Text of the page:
7 Tips to Stop Puppy Biting
Puppy teeth are sharp, really sharp. Those little needles help compensate for the lack of bite force that puppies have compared to adult dogs. Their teeth do however have plenty of force to cause wounds to your hands and arms. Some puppies will bite harder and more frequently than others, but it is important to understand that biting is a normal behavior that the majority of puppies display.
Puppies bite each other frequently during play and learn valuable social lessons because of it. Teaching your puppy how to use its mouth appropriately is one of the most important lessons that you can teach them. Your puppy’s biting and mouthing is generally caused by your puppy wanting to play with you as they would another dog or puppy.
Begin implementing the following tips to stop the biting. It is important to note that consistency on your part is the single most important action to decrease play biting
1) Use the Redirect Method- Redirecting the puppy from your hand to an appropriate toy shows them that you want to play, but not in a way that includes biting your hands. As soon as your puppy bites you (Timing is crucial) you should yell “Ouch” or “No”. It should be dramatic enough to stop the biting but should not scare the puppy. As soon as the puppy stops biting, give them a toy or toss a toy for them.
For Additional Information on this method, check out my post on:How to Stop Play Biting using the Redirect Method
2) Supply Ample Chew Toys- The more interesting chew toys you provide your puppy, the less the puppy will attempt to chew on your hands. Keep plenty on hand and it will be helpful if you rotate the toys. For example, if you have 9 toys, leave 3 out for a couple of days and then put those 3 away. Now bring out a new set of 3. This will help keep the toys novel and interesting. Click Here for my 12 favorite dog chew toys
3) Implement a Time Out- Time outs work very well for some puppies. They key to implementing a time out is your timing has to be exact. You can execute a time out by marking the behavior at the exact moment and then immediately implementing the time out. The time out location should either be in a play pen or to a tether (A rope or leash attached to a heavy piece of furniture and to the puppy’s collar) that is already set up. Here is an example of the steps:
- Puppy bites your fingers
- Immediately yell “OUCH” or “NO”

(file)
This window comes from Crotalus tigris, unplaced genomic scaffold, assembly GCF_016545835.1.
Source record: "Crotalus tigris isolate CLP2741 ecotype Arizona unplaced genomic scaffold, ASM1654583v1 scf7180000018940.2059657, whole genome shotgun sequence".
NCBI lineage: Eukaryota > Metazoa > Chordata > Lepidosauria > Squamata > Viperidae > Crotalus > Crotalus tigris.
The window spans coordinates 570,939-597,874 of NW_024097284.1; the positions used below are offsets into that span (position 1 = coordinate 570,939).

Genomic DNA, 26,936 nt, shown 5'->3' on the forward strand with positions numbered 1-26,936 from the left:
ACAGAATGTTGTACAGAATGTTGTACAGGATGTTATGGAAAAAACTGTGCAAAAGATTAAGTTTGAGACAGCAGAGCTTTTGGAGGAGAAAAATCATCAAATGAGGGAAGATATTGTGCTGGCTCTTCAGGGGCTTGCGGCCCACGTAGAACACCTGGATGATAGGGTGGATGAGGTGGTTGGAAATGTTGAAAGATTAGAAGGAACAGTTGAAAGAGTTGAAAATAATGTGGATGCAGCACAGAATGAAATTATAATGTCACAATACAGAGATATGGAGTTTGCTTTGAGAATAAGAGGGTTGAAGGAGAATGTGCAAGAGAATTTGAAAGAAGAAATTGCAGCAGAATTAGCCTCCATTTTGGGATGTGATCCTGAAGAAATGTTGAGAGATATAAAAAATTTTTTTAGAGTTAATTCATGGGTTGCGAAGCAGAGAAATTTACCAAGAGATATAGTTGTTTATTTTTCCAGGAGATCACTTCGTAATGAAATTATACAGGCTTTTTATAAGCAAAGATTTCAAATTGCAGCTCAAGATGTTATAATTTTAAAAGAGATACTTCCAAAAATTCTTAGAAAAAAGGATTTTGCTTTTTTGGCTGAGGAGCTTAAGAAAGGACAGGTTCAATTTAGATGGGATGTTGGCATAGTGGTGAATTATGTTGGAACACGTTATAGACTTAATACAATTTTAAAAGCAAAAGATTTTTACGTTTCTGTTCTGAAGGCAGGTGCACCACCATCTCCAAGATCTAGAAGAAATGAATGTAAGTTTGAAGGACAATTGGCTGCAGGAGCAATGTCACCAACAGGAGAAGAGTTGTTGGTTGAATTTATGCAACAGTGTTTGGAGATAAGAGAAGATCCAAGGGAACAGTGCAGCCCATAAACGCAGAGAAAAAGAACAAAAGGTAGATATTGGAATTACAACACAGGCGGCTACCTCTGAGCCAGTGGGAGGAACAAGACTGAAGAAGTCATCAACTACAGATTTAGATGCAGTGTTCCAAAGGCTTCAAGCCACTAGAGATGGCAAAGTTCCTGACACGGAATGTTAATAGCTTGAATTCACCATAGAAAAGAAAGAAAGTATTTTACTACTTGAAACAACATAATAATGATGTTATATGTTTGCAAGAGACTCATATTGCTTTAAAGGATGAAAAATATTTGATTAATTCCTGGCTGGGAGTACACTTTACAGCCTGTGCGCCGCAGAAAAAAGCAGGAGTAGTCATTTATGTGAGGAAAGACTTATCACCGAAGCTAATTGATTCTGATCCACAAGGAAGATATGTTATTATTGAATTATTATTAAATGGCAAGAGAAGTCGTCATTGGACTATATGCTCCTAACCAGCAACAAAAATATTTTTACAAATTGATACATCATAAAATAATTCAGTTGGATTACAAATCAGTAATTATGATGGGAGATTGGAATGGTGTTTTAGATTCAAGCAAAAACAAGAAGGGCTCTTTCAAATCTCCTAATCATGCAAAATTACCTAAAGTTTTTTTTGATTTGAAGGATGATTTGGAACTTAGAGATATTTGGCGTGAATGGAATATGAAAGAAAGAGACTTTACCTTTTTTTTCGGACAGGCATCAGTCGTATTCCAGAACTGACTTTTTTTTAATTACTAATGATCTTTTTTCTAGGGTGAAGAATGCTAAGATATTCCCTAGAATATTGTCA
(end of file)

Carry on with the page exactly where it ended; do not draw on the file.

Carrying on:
- Quickly take the puppy to the play pen or the tether station
- Ignore the puppy for a couple of minutes and then take the puppy out of the time out
- If the puppy bites again, you will return them immediately to the time out area
- If the puppy is full of energy, you will want to either give them a chew toy, take them on a walk, or have a fun training session
- Time outs will take time before they have the effect of decreasing the biting, because it will take multiple trials for the puppy to learn exactly what is causing the time out. Stay consistent and be persistent.
Here is a more detailed article describing how to implement the time out using the "Ouch Method"
4) Use a Noise Maker- A noise maker can be used to interrupt the behavior immediately. One noise maker that you can easily make is to take an empty 12 ounce soda can and put 30 pennies inside. Tape up the top. Hold the can behind your back and if the puppy mouths your hand or pants leg, say “Off” or “No” and then shake the can once or twice. This will startle the puppy causing them to stop biting. You should stop shaking the can immediately when the puppy stops biting.
5) Tether technique- This is very similar to the time out except that it works in reverse. This technique is very helpful if there are young children in the home as they can use this technique with some direction from an adult. Here is how it works:
- Place puppy on a tether(A rope or leash attached to a heavy piece of furniture and to the puppy’s collar)
- Interact with the puppy by petting or playing with a toy
- As soon as the puppy bites, yell “Ouch” and then immediately walk away
- The tether will keep the puppy from being able to follow you which creates the time out
- Stay away for a couple of minutes and then interact with the puppy again
- Repeat the walk away if the puppy bites again
6) Avoid Rough Play- You or someone in your house hold may find it fun to rough house with the puppy by using your hands in order to get them excited. Many puppy and dogs enjoy this type of play, but it can lead to excessive mouthing and biting. Humans often interact with each other by play wrestling and it is often carried over to how we interact with our dogs. The problem arises when the dog follows our lead and uses their mouth to return the play just as they would with another dog. You should not expect a puppy to learn to play in this manner without using their mouth. It will be more appropriate to interact with your puppy with toys so that you can direct the puppy’s mouth to more appropriate objects rather than your hands.
7) Provide Exercise – The more exercise you can provide your puppy, the less play biting your will experience. If your puppy is in one of the mouthy moods, it is a good indication that you should take them on walk or play a game with them such as fetch or tug. If your puppy is full of energy and you are not willing or able to play with them, it will be best if you direct them to something to chew on or put them in a crate or play pen with a toy.
Follow these tips and be consistent with your feedback to your puppy. If you have not owned a puppy before or have a new puppy that is much more "mouthy" than your last, rest assured that the biting will go away on its own in time as your puppy matures. However, if you incorporate all of the exercises above, you should see dramatic improvement within a couple of weeks.
Published on Sep 20, 2014
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